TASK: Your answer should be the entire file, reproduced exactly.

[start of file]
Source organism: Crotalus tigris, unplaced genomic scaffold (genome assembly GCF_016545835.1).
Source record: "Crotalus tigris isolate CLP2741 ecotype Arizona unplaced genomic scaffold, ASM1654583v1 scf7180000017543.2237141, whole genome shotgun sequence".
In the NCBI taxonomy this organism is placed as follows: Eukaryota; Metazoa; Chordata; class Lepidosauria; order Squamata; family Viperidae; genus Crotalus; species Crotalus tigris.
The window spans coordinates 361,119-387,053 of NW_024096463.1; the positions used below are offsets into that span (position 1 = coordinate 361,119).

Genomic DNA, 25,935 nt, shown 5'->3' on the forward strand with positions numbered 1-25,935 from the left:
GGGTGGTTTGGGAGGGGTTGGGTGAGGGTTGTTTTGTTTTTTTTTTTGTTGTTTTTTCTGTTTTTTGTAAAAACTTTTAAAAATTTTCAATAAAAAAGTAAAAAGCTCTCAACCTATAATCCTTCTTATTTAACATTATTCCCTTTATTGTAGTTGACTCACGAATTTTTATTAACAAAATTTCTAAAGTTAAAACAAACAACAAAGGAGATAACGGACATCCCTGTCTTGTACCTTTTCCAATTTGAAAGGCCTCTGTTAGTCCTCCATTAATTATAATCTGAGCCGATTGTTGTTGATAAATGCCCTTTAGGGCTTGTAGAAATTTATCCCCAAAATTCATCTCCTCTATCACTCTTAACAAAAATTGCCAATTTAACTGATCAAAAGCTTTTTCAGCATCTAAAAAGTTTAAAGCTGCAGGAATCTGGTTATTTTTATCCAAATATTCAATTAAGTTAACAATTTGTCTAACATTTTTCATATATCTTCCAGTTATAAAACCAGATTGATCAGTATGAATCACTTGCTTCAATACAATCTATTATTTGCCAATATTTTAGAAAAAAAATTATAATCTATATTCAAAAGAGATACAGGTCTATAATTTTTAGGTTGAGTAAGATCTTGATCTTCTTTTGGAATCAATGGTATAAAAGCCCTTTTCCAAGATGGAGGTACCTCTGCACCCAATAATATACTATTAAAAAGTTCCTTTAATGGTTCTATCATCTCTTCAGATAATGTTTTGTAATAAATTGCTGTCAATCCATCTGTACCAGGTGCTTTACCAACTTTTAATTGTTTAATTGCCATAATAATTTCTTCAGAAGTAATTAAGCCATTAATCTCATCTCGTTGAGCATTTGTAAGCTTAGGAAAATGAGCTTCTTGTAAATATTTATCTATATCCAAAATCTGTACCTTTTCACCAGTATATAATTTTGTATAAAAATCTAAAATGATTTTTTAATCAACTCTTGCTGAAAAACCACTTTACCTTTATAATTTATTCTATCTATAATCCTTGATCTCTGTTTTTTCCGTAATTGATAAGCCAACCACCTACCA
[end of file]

Source organism: Crotalus tigris, unplaced genomic scaffold (genome assembly GCF_016545835.1).
Source record: "Crotalus tigris isolate CLP2741 ecotype Arizona unplaced genomic scaffold, ASM1654583v1 scf7180000017543.2237141, whole genome shotgun sequence".
In the NCBI taxonomy this organism is placed as follows: Eukaryota; Metazoa; Chordata; class Lepidosauria; order Squamata; family Viperidae; genus Crotalus; species Crotalus tigris.
The window spans coordinates 361,119-387,053 of NW_024096463.1; the positions used below are offsets into that span (position 1 = coordinate 361,119).

Genomic DNA, 25,935 nt, shown 5'->3' on the forward strand with positions numbered 1-25,935 from the left:
GGGTGGTTTGGGAGGGGTTGGGTGAGGGTTGTTTTGTTTTTTTTTTTGTTGTTTTTTCTGTTTTTTGTAAAAACTTTTAAAAATTTTCAATAAAAAAGTAAAAAGCTCTCAACCTATAATCCTTCTTATTTAACATTATTCCCTTTATTGTAGTTGACTCACGAATTTTTATTAACAAAATTTCTAAAGTTAAAACAAACAACAAAGGAGATAACGGACATCCCTGTCTTGTACCTTTTCCAATTTGAAAGGCCTCTGTTAGTCCTCCATTAATTATAATCTGAGCCGATTGTTGTTGATAAATGCCCTTTAGGGCTTGTAGAAATTTATCCCCAAAATTCATCTCCTCTATCACTCTTAACAAAAATTGCCAATTTAACTGATCAAAAGCTTTTTCAGCATCTAAAAAGTTTAAAGCTGCAGGAATCTGGTTATTTTTATCCAAATATTCAATTAAGTTAACAATTTGTCTAACATTTTTCATATATCTTCCAGTTATAAAACCAGATTGATCAGTATGAATCACTTGCTTCAATACAATCTATTATTTGCCAATATTTTAGAAAAAAAATTATAATCTATATTCAAAAGAGATACAGGTCTATAATTTTTAGGTTGAGTAAGATCTTGATCTTCTTTTGGAATCAATGGTATAAAAGCCCTTTTCCAAGATGGAGGTACCTCTGCACCCAATAATATACTATTAAAAAGTTCCTTTAATGGTTCTATCATCTCTTCAGATAATGTTTTGTAATAAATTGCTGTCAATCCATCTGTACCAGGTGCTTTACCAACTTTTAATTGTTTAATTGCCATAATAATTTCTTCAGAAGTAATTAAGCCATTAATCTCATCTCGTTGAGCATTTGTAAGCTTAGGAAAATGAGCTTCTTGTAAATATTTATCTATATCCAAAATCTGTACCTTTTCACCAGTATATAATTTTGTATAAAAATCTAAAATGATTTTTTAATCAACTCTTGCTGAAAAACCACTTTACCTTTATAATTTATTCTATCTATAATCCTTGATCTCTGTTTTTTCCGTAATTGATAAGCCAACCACCTACCA